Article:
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Shoot 'em both. Find a range that rents guns or a friend with both.

I would rather something I can handle (357) vs. something that drives my hands back into my face (44). But if you reload you can load lighter 44 special or magnum for practice shooting.....then you only have one caliber to deal with...have fun!
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Old August 9, 2012, 04:28 AM   #40
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It's required to own at least one 357 magnum with a 4inch tube. Just no getting around it.
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Old August 9, 2012, 09:09 AM   #41
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As a newbie I'd recommend a 357. It doesn't have the power of a 44 but it's no slouch either. Plus being able to shoot less expensive and softer shooting 38 specials will be an advantage in learning to shoot.
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Old August 9, 2012, 09:11 AM   #42
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Old August 9, 2012, 09:42 AM   #43
Grant D
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Go with the 44 you already have a rifle in that caliber,so same bullets for both.
I had a 44 mag and it was no problem shooting a hundred 44 mags through it at the range. (scoped Model 629 8 3/8" barrel)You can always shoot 44 specials.
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Old August 9, 2012, 01:45 PM   #44
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Here's another vote for .357. Recoil is stout enough from .357s. I like shooting .38spl through mine and 38spl +P hits as hard as a mild .357. Lots more options with the .357.
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Old August 9, 2012, 11:10 PM   #45
ci11
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Neither - get a 10mm

Pick yourself up a Glock 20 and you'd be done.

The G20 has 15+1 capacity (or 10+1 if you are unlucky) - more than twice that of any 6-gun, is more compact than a 686/python or 629/anaconda/blackhawk and is cheaper than ALL of them. Yet you can add a lot more gizmos to make the gun work for you: lasers, lights, slings, high-cap mags, the list is endless. 10mm loads can be plenty hot too, certainly enough to take anything you'd run into camping short of a black bear or grizzly.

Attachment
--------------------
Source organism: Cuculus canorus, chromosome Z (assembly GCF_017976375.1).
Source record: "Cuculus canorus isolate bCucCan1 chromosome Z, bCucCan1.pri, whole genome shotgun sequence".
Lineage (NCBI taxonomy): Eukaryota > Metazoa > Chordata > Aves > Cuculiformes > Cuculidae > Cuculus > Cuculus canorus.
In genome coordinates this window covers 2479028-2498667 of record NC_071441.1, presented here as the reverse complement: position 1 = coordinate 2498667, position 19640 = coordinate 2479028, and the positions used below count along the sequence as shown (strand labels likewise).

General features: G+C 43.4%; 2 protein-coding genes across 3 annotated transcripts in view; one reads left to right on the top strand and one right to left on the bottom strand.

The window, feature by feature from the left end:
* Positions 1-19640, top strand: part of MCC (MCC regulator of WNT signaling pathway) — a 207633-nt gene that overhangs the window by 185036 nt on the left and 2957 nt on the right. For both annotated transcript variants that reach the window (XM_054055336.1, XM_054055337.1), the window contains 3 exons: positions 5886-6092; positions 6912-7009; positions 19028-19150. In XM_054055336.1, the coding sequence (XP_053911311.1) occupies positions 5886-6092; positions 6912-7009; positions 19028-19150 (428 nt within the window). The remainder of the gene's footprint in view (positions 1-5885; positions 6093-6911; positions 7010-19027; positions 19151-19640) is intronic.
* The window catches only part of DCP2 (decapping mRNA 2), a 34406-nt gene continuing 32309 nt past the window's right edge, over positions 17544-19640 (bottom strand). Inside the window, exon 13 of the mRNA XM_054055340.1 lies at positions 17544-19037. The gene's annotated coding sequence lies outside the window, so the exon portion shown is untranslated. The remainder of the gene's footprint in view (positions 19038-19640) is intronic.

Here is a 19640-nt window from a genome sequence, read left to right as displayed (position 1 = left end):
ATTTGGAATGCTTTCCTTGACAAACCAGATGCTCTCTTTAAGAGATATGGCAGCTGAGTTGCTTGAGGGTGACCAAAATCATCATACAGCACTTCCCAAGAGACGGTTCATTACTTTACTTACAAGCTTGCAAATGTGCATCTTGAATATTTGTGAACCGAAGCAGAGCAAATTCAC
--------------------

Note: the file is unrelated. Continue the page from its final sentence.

Double Tap sells a 230 gr WFNGC round that has the following ballistics for a Glock 20 which has a 4.6" barrel:

1120fps / 641 ft.lbs. Muzzle
1008fps / 519 ft.lbs 100 yds

For the 357 Magnum, they listed a 200 gr WFNGC round as follows:

1200fps / 4" Ruger GP-100
1315fps / 6" S&W 686

Muzzle Energy: 640 ft. lbs.
563ft lbs at 50yds from a 4" bbl

Looks to be about the same to me in KO power but when the 357 Magnum is dry, there are still 10 more to go in the Glock 20.

Hope this makes sense....

Chuck

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Old August 10, 2012, 04:37 AM   #46
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If you can't think of a reason to own at least one .357, you aren't trying hard enough.
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Old August 10, 2012, 12:13 PM   #47
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I have both the .357 magnum lever gun and S&W 627 revolver, and a .44 magnum lever gun and a S&W 329PD. The 329 is light weight and great for hiking/camping. However it is not my choice for shooting .44 magnum. However I do shoot Heavy .44 Specials just fine with it. I first bought Buffalo Bore 185 grain Heavy .44 Special ammunition and shot some of these. They shoot just fine and the recoil is not a problem with me. I then developed a reload using 200 grain GDHP bullets that pretty much emulated the Buffalo Bore load. It has worked out just fine in my 329PD and I now practice with the reloads, but carry with the Buffalo Bore loads when in the outback.